Thomas (Tom) Patrick O’Sullivan passed away peacefully on October 23rd, 2020 in Nanaimo, BC. He was born on December 22, 1934 in the town of Lydd in Kent, England to Thomas and Mary O’Sullivan. He married his long-time love Margaret Pamela Kelly on April 2nd, 1959. They have remained happily married for over 61 years. Tom was the youngest of 4 children with older siblings Vera, Michael, and Maureen. The family soon moved to Heatherley Drive in Nottingham where Tommy, as he was affectionally referred to by his older siblings, and to the great delight of his grandchildren, attended High Pavement Grammar School and grew up during the war years. During his youth he enjoyed football, rugby, boxing, and playing on the railway embankment with older brother Michael and other neighbourhood friends. After completing Grammar school, he started a mechanical engineering apprenticeship with John Players and Company earning a National Certificate in Mechanical Engineering in 1955 from Nottingham and District Technical College. After this he joined the merchant navy for several years. This required absences from Margaret of up to 5 months while serving as a junior and second engineer on freighters travelling from the UK to various ports around the world. These trips provided a wealth of stories that Tom was more than happy to tell to the delight of friends and family throughout the years. With the arrival of their first child Catherine (Dan) in 1960 Tom decided it was time to stay closer to home and worked at Rolls Royce and Northern Dairies in Derby for several years. Shortly after the birth of son David (Lisa) in 1962 he decided to return to the merchant navy and with additional time spent at Hull marine college he was awarded his First Class Marine Engineer ticket in 1966. After this, he again returned to shore in order to be with Margaret and the children and worked as an Engineer Surveyor on the construction of a nuclear power station.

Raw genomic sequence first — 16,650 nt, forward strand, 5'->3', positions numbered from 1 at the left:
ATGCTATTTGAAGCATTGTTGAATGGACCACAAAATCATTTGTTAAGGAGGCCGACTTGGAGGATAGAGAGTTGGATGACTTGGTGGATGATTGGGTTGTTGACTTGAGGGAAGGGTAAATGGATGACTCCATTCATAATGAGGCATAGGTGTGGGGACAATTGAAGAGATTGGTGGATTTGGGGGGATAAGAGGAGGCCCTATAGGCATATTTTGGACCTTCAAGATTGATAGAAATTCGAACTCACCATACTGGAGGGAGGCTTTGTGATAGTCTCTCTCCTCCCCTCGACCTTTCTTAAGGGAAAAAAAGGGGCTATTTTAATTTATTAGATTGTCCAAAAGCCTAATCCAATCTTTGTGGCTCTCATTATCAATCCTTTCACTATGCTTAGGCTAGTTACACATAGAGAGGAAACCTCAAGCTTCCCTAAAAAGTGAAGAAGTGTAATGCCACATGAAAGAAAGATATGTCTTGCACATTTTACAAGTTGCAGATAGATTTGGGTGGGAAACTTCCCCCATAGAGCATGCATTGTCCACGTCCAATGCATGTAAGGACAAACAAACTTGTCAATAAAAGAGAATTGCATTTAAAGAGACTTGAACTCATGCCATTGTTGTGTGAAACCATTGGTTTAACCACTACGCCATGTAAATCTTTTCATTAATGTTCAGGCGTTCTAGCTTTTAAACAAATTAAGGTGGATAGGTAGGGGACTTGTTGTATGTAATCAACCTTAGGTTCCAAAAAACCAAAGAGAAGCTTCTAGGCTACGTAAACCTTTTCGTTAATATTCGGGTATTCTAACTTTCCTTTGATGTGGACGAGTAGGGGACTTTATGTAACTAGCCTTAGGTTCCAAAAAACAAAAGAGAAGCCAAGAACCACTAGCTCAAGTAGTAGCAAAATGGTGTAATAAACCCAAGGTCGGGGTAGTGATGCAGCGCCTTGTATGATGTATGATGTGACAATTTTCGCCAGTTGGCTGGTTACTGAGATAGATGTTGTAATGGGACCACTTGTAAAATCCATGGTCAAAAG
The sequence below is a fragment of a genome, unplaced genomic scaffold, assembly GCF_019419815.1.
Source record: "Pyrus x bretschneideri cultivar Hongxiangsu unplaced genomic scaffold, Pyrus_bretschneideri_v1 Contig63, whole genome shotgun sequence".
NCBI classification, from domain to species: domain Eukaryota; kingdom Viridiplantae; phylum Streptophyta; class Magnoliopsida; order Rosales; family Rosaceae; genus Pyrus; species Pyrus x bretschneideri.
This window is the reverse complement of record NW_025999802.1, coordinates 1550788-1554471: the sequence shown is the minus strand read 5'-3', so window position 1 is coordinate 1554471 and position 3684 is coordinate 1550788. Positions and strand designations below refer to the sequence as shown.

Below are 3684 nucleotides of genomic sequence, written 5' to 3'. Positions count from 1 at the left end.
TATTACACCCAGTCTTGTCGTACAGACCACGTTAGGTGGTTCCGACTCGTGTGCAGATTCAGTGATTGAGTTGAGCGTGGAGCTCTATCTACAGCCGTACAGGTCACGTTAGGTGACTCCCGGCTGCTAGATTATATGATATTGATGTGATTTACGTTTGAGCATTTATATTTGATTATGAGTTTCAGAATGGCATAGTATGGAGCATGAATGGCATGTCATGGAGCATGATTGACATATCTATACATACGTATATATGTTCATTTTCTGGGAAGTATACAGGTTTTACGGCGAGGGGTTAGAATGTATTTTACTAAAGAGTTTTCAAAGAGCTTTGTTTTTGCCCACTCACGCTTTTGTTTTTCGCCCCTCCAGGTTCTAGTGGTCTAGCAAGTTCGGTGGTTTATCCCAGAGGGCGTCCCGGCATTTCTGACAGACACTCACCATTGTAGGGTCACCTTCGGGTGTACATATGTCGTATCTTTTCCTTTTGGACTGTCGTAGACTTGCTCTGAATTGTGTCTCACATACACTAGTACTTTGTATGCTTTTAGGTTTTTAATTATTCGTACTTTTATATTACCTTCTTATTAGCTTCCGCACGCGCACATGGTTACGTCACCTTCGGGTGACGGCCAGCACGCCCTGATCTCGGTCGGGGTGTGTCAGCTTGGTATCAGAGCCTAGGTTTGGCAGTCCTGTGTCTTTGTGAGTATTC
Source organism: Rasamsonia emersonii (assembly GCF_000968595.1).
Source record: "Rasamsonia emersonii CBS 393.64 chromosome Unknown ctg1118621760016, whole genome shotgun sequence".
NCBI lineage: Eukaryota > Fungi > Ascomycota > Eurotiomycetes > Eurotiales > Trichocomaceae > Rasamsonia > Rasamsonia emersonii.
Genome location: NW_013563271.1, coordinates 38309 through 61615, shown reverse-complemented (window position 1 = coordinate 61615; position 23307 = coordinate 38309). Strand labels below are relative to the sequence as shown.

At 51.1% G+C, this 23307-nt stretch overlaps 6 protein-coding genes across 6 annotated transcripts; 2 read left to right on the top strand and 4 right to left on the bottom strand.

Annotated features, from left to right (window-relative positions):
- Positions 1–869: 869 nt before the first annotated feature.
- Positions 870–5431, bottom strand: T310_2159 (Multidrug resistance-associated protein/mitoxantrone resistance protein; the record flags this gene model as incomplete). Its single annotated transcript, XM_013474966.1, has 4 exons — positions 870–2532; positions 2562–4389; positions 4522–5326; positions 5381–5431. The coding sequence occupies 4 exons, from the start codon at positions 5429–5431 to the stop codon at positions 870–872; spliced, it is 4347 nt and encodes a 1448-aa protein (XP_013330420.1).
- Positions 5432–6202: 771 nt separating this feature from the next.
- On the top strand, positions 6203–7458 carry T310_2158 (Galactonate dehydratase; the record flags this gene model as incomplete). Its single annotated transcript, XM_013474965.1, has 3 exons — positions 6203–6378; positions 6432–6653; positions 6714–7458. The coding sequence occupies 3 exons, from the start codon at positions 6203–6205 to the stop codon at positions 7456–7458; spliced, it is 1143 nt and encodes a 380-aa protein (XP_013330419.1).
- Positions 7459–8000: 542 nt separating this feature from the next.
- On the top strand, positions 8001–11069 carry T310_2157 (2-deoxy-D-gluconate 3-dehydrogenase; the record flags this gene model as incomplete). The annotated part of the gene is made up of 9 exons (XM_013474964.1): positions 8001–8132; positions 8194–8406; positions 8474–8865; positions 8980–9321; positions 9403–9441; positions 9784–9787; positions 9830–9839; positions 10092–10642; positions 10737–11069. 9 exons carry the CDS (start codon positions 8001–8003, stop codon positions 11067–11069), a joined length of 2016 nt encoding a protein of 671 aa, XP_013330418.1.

In 1969, in search of a better life for themselves and their children, Tom and Margaret emigrated to Canada, landing in Nanaimo where Tom had secured a position as Second Engineer with BC Ferries. He remained with the ferries for the next 26 years, retiring in 1995 as a Chief Engineer based in Departure Bay. During his years with the ferries he worked on most of the major vessels sailing between Nanaimo, Victoria, and Vancouver and also did several years on the Queen of the North sailing between Kelsey Bay and Prince Rupert. During his time on the ferries he developed a reputation as a no-nonsense engineer who did the job right and expected others to do the same. He developed many long-lasting friendships through these years and took delight in getting together for social events with the Engineers on a regular basis during retirement.
When the city kids, Tom and Margaret, moved from their urban environment of England to the wilds of Canada they decided to jump in with both feet and bought an old fixer upper house on 4 acres near the Nanaimo airport where they have lived for over 50 years. This began a life long hobby of gardening, farming, and home renovations. Over the years Tom honed his skills as a jack of all trades, renovating the old house room by room, inside and outside, until it was a comfortable and modern place to live and raise a family. He also learned many farming skills raising many kinds of animals over the years including cows, sheep, pigs, chickens, ducks, geese, and bees. Their garden became the envy of neighbours and friends as they planted an extremely large vegetable garden with many varieties of plants. Over the years he also developed intricate systems of vegetable garden irrigation that baffled the minds of the younger generations who were called upon to help out with his inappropriately named 5-minute jobs in his last few years. With his skills as an engineer, home renovation and farming experience, there was really no job that Tom couldn’t perform around the house and they became very independent and settled living in their slice of heaven. Those early years in Canada were made much easier through the assistance of many friends and especially the close-knit community of neighbours which has persisted to this day.